I highly recommend Lisa Scottoline's Save Me. What I don't
recommend is reading it late at night when you're home alone (like I
did). The beautifully crafted suspense makes every normally ignorable
sound--the furnace coming on, the house settling--quite startling. If
you want to be caught up in a story that is gripping and scary because
of human nature, not vampires, sparkly or otherwise, this fine book
will be your cup of tea.
Save Me brings to life one of a parent's worst nightmares: what
if the instinctive saving of your own child in a horrific situation
makes you seem guilty of neglecting other people's children. Rose,
Scottoline's protagonist, has become a lunch mother. Her daughter,
Melly, is bullied by classmate, Amanda, because of a prominent facial
port wine birthmark. Rose wants to see for herself what's going on.
Right before the children are to go out to recess Amanda does
something that causes Melly to flee the room. Rose keeps Amanda and
two other girls in the cafeteria to try to talk to them. Suddenly the
kitchen explodes, turning the immediate area into a flaming inferno.
Terrifying hours later Amanda is in intenive care fighting for her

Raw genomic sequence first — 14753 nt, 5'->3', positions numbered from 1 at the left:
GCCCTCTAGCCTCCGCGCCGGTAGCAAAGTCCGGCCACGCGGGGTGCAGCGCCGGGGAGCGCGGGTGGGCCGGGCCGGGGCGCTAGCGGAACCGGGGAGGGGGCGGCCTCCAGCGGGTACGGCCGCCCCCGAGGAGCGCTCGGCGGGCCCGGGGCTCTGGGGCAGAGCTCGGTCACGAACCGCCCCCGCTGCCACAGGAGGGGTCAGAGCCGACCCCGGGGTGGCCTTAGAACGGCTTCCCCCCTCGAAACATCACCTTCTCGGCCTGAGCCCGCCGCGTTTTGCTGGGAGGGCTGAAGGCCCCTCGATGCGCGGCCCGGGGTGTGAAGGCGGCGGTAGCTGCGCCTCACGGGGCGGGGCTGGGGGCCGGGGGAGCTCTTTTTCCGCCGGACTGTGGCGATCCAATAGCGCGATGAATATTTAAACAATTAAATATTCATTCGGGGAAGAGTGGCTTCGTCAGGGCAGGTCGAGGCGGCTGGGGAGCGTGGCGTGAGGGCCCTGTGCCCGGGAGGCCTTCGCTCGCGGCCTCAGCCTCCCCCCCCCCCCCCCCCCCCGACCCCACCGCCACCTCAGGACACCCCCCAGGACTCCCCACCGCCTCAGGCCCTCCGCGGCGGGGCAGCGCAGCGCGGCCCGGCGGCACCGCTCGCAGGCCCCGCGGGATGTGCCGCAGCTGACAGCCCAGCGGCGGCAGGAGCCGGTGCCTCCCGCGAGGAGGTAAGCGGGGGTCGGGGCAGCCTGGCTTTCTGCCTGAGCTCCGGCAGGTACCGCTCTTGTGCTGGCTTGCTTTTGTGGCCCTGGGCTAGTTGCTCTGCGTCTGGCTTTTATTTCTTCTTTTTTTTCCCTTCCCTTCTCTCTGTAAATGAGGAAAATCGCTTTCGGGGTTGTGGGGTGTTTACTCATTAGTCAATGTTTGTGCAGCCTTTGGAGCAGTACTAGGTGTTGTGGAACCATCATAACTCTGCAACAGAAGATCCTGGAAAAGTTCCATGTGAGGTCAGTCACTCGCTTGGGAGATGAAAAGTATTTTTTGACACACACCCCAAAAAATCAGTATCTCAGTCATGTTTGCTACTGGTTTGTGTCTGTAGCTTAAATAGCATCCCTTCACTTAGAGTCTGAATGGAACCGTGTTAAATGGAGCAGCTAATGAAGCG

life and Rose is facing civil and criminal charges. Her family could
lose their home. She could go to jail.
Fortunately Rose is savvy enough to know when things do not add
up and brave enough to investigate. Her research gives her insight
into a horrifying web of crime and corruption. Now her life is in
danger. People in high places have sanctioned murder and wouldn't
hesitate to do so again.
On a personal note, last weekend was a walking weekend for me.
Saturday I participated in Paws on Parade as part of Team Veazie Vet.
It was great to be part of such an amazing pack and meet so many sweet
natured dogs. Alpha vet Dave Cloutier provided coffee and scads of
scrumptious pastries to invigorate the people on his team. In total
the walk raised something like $65,000.
Then Sunday was the Out of the Darkness walk for suicide prevention at
UMaine. I think there were over 600 people. We walked to downtown
Orono and back after hearing the stories of people who had lost loved
ones to suicide or faced the temptation. At the end, as the book of
remembrance--names of lost loved ones and those who miss them--was
read aloud we placed white carnations in the river. It was a poignant
and dignified moment.
I was very lucky to be able to participate in both. We were all lucky
to have perfect autumn weather rather than the downpour of Biblical
proportions Wednesday we could still see reminders of.
A great big shout out goes out to all who put in a lot of hard work to
organize and publicize both events.
Julia Emily Hathaway
Sent from my iPod